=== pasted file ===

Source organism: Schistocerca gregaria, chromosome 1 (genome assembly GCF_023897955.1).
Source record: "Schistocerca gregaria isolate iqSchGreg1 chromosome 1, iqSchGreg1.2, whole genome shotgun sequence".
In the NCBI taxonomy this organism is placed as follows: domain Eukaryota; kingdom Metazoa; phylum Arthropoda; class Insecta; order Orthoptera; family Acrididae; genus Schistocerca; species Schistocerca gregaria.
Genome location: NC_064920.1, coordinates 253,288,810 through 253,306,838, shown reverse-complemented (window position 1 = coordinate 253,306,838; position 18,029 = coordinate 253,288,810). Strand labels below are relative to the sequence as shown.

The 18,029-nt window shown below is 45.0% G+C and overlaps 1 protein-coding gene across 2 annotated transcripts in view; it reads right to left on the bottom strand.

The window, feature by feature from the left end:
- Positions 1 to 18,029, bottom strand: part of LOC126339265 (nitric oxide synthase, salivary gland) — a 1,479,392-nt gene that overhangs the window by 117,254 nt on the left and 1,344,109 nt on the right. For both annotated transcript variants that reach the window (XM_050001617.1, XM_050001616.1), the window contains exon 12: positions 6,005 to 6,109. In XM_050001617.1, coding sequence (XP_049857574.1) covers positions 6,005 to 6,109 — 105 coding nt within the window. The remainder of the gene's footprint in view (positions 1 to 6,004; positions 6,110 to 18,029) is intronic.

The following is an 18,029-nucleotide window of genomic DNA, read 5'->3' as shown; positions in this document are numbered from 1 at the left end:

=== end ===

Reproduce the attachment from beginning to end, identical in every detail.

Source organism: Schistocerca gregaria, chromosome 1 (genome assembly GCF_023897955.1).
Source record: "Schistocerca gregaria isolate iqSchGreg1 chromosome 1, iqSchGreg1.2, whole genome shotgun sequence".
In the NCBI taxonomy this organism is placed as follows: domain Eukaryota; kingdom Metazoa; phylum Arthropoda; class Insecta; order Orthoptera; family Acrididae; genus Schistocerca; species Schistocerca gregaria.
Genome location: NC_064920.1, coordinates 253,288,810 through 253,306,838, shown reverse-complemented (window position 1 = coordinate 253,306,838; position 18,029 = coordinate 253,288,810). Strand labels below are relative to the sequence as shown.

The 18,029-nt window shown below is 45.0% G+C and overlaps 1 protein-coding gene across 2 annotated transcripts in view; it reads right to left on the bottom strand.

The window, feature by feature from the left end:
- Positions 1 to 18,029, bottom strand: part of LOC126339265 (nitric oxide synthase, salivary gland) — a 1,479,392-nt gene that overhangs the window by 117,254 nt on the left and 1,344,109 nt on the right. For both annotated transcript variants that reach the window (XM_050001617.1, XM_050001616.1), the window contains exon 12: positions 6,005 to 6,109. In XM_050001617.1, coding sequence (XP_049857574.1) covers positions 6,005 to 6,109 — 105 coding nt within the window. The remainder of the gene's footprint in view (positions 1 to 6,004; positions 6,110 to 18,029) is intronic.

The following is an 18,029-nucleotide window of genomic DNA, read 5'->3' as shown; positions in this document are numbered from 1 at the left end: